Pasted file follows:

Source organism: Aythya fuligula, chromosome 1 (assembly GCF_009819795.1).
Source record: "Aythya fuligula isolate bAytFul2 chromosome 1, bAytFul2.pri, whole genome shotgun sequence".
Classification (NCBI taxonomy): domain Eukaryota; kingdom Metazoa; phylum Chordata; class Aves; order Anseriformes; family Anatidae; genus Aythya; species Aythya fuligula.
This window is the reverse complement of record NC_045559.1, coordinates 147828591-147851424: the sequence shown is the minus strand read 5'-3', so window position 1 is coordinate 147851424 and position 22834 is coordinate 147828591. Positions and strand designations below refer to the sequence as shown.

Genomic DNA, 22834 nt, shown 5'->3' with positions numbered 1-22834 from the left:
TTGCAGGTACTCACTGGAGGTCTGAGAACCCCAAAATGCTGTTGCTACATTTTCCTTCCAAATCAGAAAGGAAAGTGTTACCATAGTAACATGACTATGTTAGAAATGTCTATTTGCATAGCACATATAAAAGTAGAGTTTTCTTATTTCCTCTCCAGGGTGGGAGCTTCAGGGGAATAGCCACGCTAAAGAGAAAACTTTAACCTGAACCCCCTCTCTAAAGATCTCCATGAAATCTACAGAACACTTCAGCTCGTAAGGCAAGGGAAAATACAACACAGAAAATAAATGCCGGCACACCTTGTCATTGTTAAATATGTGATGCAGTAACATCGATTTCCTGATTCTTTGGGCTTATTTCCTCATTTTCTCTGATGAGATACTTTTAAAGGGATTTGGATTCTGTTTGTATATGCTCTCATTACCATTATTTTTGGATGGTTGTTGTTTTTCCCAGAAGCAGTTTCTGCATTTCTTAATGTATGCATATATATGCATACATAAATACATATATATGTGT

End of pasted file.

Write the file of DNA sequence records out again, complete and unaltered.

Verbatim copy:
Source organism: Aythya fuligula, chromosome 1 (assembly GCF_009819795.1).
Source record: "Aythya fuligula isolate bAytFul2 chromosome 1, bAytFul2.pri, whole genome shotgun sequence".
Classification (NCBI taxonomy): domain Eukaryota; kingdom Metazoa; phylum Chordata; class Aves; order Anseriformes; family Anatidae; genus Aythya; species Aythya fuligula.
This window is the reverse complement of record NC_045559.1, coordinates 147828591-147851424: the sequence shown is the minus strand read 5'-3', so window position 1 is coordinate 147851424 and position 22834 is coordinate 147828591. Positions and strand designations below refer to the sequence as shown.

Genomic DNA, 22834 nt, shown 5'->3' with positions numbered 1-22834 from the left:
TTGCAGGTACTCACTGGAGGTCTGAGAACCCCAAAATGCTGTTGCTACATTTTCCTTCCAAATCAGAAAGGAAAGTGTTACCATAGTAACATGACTATGTTAGAAATGTCTATTTGCATAGCACATATAAAAGTAGAGTTTTCTTATTTCCTCTCCAGGGTGGGAGCTTCAGGGGAATAGCCACGCTAAAGAGAAAACTTTAACCTGAACCCCCTCTCTAAAGATCTCCATGAAATCTACAGAACACTTCAGCTCGTAAGGCAAGGGAAAATACAACACAGAAAATAAATGCCGGCACACCTTGTCATTGTTAAATATGTGATGCAGTAACATCGATTTCCTGATTCTTTGGGCTTATTTCCTCATTTTCTCTGATGAGATACTTTTAAAGGGATTTGGATTCTGTTTGTATATGCTCTCATTACCATTATTTTTGGATGGTTGTTGTTTTTCCCAGAAGCAGTTTCTGCATTTCTTAATGTATGCATATATATGCATACATAAATACATATATATGTGT